Fentanyl dealing at casino

A Penticton mother has been sentenced to 34 months in prison for being caught selling fentanyl from the slot machines of the old Penticton Lakeside casino in 2016.

Jennifer Montgomery, 32, pleaded guilty to three counts of possession of a controlled substance for the purpose of trafficking after being busted with cocaine, methamphetamine and heroin/fentanyl.

RCMP were called to the Penticton Lakeside casino by staff on Sept 8, 2016. Staff told police Montgomery had been playing slot machines while on the phone for the past week. People would walk up to her, put money into her machine, and receive something small in return.

She was also frequently meeting with people in the washrooms, on the patio and in the resort’s parkade.

Attending RCMP officers joined the casino security staff in watching Montgomery operate via surveillance cameras. They observed her using her cell phone in front of a slot machine, before leaving the casino and getting into and exiting the backseat of two separate vehicles in quick succession in the Lakeside parkade.

Later that night, RCMP stopped one of Montgomery’s customers as they drove away from the casino and recovered a small bag of a heroin/fentanyl mixture.

Police then arrested Montgomery herself, and found her in possession of $1,600 worth of cocaine, methamphetamine and heroin/fentanyl.

The arrest occurred while Montgomery was out on bail in relation to a RCMP raid on her home in June 2016 that recovered a safe full of drugs and cash.  She was found guilty of those charges — two counts of simple possession and one count of possession for the purpose of trafficking — after a trial in Penticton earlier this year.

Crown prosecutor Clarke Burnett noted it took just six weeks from when she was released on bail on the first arrest, for her to “get her drug dealing operation up and running again.”

“She’s trafficking in three different types of hard drugs, she’s a virtual drug store disseminating drugs to individuals who are no doubt struggling with addiction in her own community,” he added.

Burnett sought 30 months prison for the casino arrest and a further 8 months for the charges related to the raid on her home.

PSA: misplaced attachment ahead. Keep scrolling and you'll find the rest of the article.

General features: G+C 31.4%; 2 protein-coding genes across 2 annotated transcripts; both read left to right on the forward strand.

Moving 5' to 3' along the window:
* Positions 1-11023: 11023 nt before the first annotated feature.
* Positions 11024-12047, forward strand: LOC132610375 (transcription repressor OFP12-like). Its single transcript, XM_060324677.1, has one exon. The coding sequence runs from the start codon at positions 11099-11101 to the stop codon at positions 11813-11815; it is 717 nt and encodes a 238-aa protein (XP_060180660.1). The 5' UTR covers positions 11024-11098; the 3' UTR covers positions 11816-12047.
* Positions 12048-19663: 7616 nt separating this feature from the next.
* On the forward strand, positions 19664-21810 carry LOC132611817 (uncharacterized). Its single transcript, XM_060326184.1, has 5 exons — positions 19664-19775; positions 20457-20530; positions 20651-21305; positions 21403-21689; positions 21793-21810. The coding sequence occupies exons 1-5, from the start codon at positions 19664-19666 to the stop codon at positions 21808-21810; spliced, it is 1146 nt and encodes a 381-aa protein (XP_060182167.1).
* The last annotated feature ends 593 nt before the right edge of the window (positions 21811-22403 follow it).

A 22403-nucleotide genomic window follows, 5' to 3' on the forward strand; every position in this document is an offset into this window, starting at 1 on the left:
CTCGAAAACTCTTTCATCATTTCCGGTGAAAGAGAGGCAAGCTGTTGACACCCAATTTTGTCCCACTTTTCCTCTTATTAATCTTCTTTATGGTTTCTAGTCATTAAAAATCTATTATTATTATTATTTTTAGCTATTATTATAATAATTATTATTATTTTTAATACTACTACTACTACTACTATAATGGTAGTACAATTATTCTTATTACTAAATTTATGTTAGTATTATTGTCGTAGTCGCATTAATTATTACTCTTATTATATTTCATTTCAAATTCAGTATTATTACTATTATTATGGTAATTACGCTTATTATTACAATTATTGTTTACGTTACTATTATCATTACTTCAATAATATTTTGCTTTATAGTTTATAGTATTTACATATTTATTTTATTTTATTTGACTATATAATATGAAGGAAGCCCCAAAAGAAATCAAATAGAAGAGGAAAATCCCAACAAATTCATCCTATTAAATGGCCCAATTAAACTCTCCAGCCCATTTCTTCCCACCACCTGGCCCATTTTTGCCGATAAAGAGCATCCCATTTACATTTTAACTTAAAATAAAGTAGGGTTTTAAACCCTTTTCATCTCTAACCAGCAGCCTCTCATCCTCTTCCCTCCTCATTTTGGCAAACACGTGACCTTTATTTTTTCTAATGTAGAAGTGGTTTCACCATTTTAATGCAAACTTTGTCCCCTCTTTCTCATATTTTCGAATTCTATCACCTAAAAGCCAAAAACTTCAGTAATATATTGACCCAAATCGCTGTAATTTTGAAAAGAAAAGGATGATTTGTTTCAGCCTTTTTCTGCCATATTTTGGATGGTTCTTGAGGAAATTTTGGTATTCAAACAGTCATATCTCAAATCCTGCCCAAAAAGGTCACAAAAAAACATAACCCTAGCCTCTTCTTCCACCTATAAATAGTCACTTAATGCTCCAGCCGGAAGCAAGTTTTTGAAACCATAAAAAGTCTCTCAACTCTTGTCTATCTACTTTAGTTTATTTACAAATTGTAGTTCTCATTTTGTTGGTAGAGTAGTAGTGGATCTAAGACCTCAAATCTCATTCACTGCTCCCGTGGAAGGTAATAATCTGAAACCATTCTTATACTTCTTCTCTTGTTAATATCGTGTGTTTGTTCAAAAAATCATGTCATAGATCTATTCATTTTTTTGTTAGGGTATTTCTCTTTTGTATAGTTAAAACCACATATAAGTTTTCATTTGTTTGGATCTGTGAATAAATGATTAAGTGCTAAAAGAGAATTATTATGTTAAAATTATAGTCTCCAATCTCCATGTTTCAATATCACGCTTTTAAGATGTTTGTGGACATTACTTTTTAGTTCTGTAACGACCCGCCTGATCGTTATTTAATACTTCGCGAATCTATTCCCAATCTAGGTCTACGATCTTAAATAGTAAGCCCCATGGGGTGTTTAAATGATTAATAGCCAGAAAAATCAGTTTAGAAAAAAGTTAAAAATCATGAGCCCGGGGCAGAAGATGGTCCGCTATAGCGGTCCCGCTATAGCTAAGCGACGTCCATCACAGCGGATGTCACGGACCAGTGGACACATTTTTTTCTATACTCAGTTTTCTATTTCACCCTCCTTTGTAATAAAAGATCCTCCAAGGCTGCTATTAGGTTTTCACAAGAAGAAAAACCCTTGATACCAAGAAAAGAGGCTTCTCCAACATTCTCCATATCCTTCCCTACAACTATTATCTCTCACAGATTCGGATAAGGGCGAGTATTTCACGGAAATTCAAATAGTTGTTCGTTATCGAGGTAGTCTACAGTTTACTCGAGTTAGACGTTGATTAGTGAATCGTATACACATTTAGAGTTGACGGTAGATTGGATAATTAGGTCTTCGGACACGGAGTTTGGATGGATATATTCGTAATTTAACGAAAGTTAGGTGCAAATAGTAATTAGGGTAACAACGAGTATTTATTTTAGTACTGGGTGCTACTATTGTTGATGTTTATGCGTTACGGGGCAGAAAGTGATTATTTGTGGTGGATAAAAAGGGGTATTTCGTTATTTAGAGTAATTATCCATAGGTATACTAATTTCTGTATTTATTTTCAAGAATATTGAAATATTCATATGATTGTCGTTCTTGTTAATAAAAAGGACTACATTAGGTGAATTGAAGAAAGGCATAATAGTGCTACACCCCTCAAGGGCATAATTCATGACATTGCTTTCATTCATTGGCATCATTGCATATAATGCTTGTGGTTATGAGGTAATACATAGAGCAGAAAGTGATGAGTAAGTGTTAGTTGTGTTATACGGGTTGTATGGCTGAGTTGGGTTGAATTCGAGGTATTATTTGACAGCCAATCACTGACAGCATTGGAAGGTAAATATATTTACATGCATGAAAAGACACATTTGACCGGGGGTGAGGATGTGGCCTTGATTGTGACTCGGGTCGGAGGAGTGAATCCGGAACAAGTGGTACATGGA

He presented the judge with statistics about the deadly toll fentanyl has taken on B.C., highlighting several previous cases dealing with fentanyl dealers that showed the courts have been imposing much more severe sentences compared to other types of narcotics.

Eleven people died of fentanyl overdose in Penticton in 2017.

“This insanity must end,” said Justice Gary Weatherill in his decision, declaring that citizens rightfully expect the justice system to deal with fentanyl dealers severely.

“The ongoing trafficking of fentanyl-laced heroin in the face of widely known serious consequences show an indifference towards human life.”

Montgomery’s own mother, a lifetime heroin addict, died of a drug overdose in November 2016, while Montgomery was behind bars. Defence lawyer Michael Patterson told the courtroom that death has helped her understand the consequences of her actions.

Patterson explained his client has three children and is pregnant with a fourth. Montgomery’s daughters have been removed from her care and are living with an aunt.

Weatherill initially sentenced Montgomery to 26 months for the casino arrest and six months for the raid on her home, which with credit for time already served, would have placed her in the provincial corrections system.

Montgomery pleaded with the judge to bump up the sentence on the casino arrest to 28 months, which will see her serve federal time and benefit from more favourable parole guidelines.

Weatherill accepted, landing on a global sentence of 34 months for both files. With just under 10 months already served, Montgomery has a little over two years left behind bars.

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